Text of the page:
Stuart Mitchell: Yeah. Redundancy, that was the first thing I was gonna say. Believe it or not. Here locally, we have the county system. It’s called Nixle alerts, and a lot of the systems, and I know I might be talking to people out of the area, but a lot of the systems are linked to your zip code or where your residence is. And that’s helpful. But really, now that we all have cell phones in our pockets these days, we want to have an app that’s free that you can download and hopefully your county participates in. And what that does is it will geo locate where the fire is. So if you’re listening to AM radio, which is a great source of information actually, that’s really good. They’ll say that there’s a fire over this region of the county. Okay, well, where? They’ll send out an alert. Evacuate this area because there’s a fire. Where is the fire? So the apps like PulsePoint, Sonoma County participates in a program where they pay a pretty nominal fee, really. For PulsePoint, it’s a free app that can be added to your phone and you can check vegetation fire. It will also tell you if there’s a prescribed burn happening in your area. So around here, we see smoke and we think, oh, my gosh, is that a fire? It will tell you it is a prescribed burn, or control burn, or it’s a vegetation fire which indicates that it’s out of control.
Jennifer Gray Thompson: Just so everybody knows, that also tells you when there’s, it’s anything for police or fire ambulances. And so if you hear, my son lives, my 30 year old is in my same neighborhood. Can’t tell you, it’s a mom thing. How many times I hear a siren, I go on PulsePoints just to make sure. I just have to do so. It’s very useful for a number of things, including wildfire. I like it.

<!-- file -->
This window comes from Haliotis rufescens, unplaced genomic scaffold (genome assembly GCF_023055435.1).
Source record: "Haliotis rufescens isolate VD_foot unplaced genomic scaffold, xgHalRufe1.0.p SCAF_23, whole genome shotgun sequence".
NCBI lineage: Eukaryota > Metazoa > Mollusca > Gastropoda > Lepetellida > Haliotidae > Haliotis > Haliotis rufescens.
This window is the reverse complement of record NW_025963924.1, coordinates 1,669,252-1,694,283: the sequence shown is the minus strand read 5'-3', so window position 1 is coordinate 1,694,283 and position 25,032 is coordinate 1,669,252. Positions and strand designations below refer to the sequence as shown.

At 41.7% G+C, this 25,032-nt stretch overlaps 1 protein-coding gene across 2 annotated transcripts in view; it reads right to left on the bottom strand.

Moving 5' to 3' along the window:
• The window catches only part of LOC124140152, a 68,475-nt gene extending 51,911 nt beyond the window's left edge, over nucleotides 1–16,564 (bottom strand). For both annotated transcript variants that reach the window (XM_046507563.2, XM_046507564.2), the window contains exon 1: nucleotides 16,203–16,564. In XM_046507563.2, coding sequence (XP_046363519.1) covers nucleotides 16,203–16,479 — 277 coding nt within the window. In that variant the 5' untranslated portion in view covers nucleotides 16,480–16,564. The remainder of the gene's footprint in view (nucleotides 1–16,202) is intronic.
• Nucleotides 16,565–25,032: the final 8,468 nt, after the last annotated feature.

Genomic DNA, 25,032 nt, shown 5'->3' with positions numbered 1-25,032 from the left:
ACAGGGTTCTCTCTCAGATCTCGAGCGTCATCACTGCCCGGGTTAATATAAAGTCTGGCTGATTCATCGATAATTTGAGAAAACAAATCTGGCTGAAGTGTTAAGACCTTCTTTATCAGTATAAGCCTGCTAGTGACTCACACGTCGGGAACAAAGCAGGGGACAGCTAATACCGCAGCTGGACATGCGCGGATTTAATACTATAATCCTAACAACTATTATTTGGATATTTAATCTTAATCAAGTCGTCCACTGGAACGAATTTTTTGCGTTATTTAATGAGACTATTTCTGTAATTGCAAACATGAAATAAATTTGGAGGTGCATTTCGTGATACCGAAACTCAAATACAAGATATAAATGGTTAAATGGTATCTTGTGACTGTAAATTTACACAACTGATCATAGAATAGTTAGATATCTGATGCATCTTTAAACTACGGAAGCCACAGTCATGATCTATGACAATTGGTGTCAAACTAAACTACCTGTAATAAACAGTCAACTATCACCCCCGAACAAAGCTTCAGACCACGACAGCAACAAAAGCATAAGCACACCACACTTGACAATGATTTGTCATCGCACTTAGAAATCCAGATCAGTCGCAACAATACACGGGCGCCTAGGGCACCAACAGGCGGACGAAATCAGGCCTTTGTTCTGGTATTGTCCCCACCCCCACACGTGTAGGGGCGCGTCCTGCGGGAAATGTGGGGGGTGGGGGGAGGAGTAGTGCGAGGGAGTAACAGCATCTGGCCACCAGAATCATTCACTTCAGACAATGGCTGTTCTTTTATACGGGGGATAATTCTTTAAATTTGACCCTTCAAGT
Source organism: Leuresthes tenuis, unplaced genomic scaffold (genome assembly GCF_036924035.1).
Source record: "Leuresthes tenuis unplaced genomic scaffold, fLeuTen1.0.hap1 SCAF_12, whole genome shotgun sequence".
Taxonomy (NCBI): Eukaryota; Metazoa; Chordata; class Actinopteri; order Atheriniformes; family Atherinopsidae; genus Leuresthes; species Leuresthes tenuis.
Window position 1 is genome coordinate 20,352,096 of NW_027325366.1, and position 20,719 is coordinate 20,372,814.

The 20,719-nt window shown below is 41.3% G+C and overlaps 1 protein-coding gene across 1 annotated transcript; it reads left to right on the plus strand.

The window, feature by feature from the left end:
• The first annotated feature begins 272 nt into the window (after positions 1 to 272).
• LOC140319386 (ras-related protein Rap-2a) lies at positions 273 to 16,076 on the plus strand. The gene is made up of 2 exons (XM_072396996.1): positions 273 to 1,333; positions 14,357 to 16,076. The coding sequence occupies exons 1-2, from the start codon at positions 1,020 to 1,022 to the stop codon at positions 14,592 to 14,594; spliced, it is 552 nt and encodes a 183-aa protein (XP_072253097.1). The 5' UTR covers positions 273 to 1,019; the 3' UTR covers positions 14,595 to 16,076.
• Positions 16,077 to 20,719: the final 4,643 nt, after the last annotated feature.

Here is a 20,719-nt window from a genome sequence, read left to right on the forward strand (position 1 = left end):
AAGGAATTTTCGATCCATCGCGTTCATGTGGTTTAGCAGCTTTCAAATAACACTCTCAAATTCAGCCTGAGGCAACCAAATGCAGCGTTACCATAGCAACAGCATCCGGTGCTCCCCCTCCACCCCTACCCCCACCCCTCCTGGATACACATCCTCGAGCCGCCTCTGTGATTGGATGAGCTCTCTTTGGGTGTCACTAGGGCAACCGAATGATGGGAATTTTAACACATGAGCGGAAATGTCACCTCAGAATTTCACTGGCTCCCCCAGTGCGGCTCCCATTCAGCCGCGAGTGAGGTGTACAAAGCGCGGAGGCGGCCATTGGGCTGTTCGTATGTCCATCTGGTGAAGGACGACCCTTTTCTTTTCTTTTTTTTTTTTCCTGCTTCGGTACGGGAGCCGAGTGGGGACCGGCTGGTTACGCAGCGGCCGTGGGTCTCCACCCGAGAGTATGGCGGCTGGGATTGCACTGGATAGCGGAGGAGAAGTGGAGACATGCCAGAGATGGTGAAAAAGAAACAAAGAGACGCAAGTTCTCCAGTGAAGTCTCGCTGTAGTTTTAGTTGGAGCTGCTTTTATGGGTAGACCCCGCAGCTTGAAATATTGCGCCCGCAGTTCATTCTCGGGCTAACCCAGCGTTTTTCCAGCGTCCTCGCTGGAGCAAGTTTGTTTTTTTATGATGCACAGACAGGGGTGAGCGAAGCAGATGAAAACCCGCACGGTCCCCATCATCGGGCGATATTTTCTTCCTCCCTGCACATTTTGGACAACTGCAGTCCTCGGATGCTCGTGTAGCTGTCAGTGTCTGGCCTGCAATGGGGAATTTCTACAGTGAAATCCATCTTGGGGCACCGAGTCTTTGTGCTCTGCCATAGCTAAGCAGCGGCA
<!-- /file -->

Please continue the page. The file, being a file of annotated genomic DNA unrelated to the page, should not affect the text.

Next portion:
Stuart Mitchell: Yeah. Some people, Jennifer, might want to check off more categories and you’ll get more information. You can check off Water Rescue, you can check off utility events which can be very relevant. By the way, I wanted to say utility workers often get a bad reputation, and I really want to stand up for utility workers. They’re another type of first responder. They’re doing some very important essential work. They’re not making these decisions around corporate management of funds, they’re out there really putting themselves in jeopardy to give us power.
Jennifer Gray Thompson: Echo you on that, and then go back into notifications. If utility workers did not burn your house down, did not burn your neighborhood down. They have been shouted at, they have been refused service, they have been maligned verbally, they’ve been threatened physically. For anyone who listens to this, we totally understand the trauma associated with wildfires, but utility workers didn’t do that to you so don’t don’t do that to them.